Growing up, New York-based artist Lala never drew anything from their imagination—Lala would repeat images and cartoons they’d seen over and over again, until they mimicked the image perfectly, using conventional and canon illustrations as an aesthetic guide.
But, in 2020, overwhelmed by the pandemic and the political landscape in the United States, Lala started drawing blueprintless subjects from their own mind, working out their own feelings of rage and isolation in their parents’ home in Pennsylvania.
The result was a eye catching and surprising tableau of feminine characters who don’t give a fuck about how they’re perceived: fat rolls, body hair, bloodshot eyes, protruding features and all.
“My art is speaking on womanhood in society and the idea of radical self-acceptance,” Lala said. “It’s the rejection of ‘everything is beautiful’ messaging—you don’t have to be beautiful to be valid, you don’t have to be productive or anything other than a living breathing human being to be as valid and deserving of joy and respect.”
“It’s the rejection of ‘everything is beautiful’ messaging—you don’t have to be beautiful to be valid, you don’t have to be productive or anything other than a living breathing human being to be as valid and deserving of joy and respect.”
The facial expressions of the 28-year-old’s subjects span burlesque mocking, frenzied anger and aching, frequently exploring female expressions of “conventionally masculine” emotions, they said.
“As a woman, it doesn’t feel like I am given respect and my humanity is not honored so I am constantly painting this experience, giving it dimension, showing the ugly parts of it, showing the shocking parts of it, in order to say ‘I’m here, I’m taking up space, and all parts of me get to take up space, not just the pretty, pleasing parts.’ That’s my way of protesting.”
“I initially planned on working as a federal investigator, but I’m glad that didn’t end up working out and I never worked for the government,” Lala said. “I’m going where I’m pursued.”
All of their portraits have a surrealist and exaggerated quality, though the topics Lala deals with confront reality—the inspiration for some of Lala’s characters comes from their previous studies and experiences with violent female offenders in forensic psychology. “I initially planned on working as a federal investigator, but I’m glad that didn’t end up working out and I never worked for the government,” Lala said. “I’m going where I’m pursued.”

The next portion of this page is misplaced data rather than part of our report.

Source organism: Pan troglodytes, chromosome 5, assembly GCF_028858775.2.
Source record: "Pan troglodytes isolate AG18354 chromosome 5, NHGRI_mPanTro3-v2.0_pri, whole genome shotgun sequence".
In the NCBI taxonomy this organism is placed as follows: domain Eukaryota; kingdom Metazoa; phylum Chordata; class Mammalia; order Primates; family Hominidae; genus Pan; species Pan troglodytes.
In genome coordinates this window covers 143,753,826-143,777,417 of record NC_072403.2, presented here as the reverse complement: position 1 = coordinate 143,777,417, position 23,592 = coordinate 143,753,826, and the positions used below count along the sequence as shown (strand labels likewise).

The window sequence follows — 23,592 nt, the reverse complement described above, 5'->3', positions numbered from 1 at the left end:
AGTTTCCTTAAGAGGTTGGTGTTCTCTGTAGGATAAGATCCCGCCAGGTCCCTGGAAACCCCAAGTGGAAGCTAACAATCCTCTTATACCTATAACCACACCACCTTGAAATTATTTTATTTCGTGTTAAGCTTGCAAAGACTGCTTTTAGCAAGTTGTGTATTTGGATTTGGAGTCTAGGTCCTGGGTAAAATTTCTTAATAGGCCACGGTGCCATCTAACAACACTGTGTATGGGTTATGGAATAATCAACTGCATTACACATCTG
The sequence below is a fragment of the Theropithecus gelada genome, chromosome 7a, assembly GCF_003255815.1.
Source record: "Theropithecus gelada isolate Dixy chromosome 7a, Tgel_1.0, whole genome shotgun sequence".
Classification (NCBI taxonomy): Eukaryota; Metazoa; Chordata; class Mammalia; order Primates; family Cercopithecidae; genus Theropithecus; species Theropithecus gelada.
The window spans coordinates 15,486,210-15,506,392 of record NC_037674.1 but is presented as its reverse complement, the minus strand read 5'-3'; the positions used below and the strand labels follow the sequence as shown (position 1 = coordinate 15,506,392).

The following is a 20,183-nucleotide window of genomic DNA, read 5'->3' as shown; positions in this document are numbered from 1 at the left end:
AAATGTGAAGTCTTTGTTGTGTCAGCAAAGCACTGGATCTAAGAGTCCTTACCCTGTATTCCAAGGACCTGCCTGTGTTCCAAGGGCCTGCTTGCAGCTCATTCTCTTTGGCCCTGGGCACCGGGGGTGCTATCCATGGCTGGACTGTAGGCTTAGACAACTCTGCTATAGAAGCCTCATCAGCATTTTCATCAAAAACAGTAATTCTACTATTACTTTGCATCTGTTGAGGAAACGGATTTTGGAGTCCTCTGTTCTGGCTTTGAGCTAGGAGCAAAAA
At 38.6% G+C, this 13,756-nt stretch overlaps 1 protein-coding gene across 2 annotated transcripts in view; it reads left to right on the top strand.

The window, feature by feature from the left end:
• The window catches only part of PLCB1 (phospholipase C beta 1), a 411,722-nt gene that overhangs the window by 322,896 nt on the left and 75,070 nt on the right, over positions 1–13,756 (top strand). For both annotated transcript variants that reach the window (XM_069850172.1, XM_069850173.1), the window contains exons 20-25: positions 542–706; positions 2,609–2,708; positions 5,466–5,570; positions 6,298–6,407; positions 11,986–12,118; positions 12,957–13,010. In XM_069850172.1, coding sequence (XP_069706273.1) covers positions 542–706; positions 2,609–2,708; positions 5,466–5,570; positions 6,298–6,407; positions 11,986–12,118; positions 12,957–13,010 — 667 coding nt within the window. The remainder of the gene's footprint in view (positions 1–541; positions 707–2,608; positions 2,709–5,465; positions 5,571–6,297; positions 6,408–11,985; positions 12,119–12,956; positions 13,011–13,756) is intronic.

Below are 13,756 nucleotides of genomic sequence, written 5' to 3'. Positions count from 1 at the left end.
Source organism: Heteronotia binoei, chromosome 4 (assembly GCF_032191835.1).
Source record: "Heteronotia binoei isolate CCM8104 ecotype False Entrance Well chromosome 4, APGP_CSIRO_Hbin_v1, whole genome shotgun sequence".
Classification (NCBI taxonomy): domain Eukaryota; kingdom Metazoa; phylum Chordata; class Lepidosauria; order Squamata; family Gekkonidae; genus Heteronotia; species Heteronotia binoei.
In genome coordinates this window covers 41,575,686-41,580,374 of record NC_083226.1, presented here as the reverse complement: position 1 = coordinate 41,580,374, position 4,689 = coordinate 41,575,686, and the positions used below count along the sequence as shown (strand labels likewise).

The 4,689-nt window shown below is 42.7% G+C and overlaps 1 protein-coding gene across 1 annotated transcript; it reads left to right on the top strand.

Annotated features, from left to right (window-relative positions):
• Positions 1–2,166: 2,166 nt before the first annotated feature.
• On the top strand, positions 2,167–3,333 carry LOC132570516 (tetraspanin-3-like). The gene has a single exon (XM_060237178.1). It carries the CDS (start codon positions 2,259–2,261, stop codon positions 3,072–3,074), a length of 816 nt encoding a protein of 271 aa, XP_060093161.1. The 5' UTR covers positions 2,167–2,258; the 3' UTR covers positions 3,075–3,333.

And Lala is certainly being pursued. After quitting their hedge fund job and on the brink of leaving New York for a years-long road trip, Lala got an email requesting their presence at a two-week residency at Found.Wonder studios, which is directed by artist JJ Pinckney. Lala was discovered through Instagram, where they regularly posted artwork they drew. The residency turned into a two-month collaboration and encouraged Lala to make art their full-time pursuit.
Lala has also used their art for good—they’ve hosted two portrait booths so far which have benefitted GrowNYC and Von King Woodstock, the music festival that takes place in Bed-Stuy’s Herbert Von King park.
In many of Lala’s paintings, eyeballs are a prominent motif, appearing as the focal point of each image, or as a third or fourth eye, as nipple covers or even entirely seperate from the subjects body, floating in the foreground.
“Everybody wants to be seen. But, there’s an anxiety that comes with being looked at and examined.”
“It’s about being perceived,” Lala said. Self reflection, the male gaze and the desire to feel seen all fall under this umbrella. Above all, Lala’s art is confrontational—it’s art that looks right back at the viewer. “Everybody wants to be seen,” Lala said. “But, there’s an anxiety that comes with being looked at and examined.”
Lala had their first gallery show this past January, and since then has been featured in Brooklyn and Manhattan group and solo shows all over the city—ranging from galleries to tattoo parlors—and even in collaboration with street artist Robert Blanco at Art Basel in Miami and as set design for a musical performance by Rosie Yadid.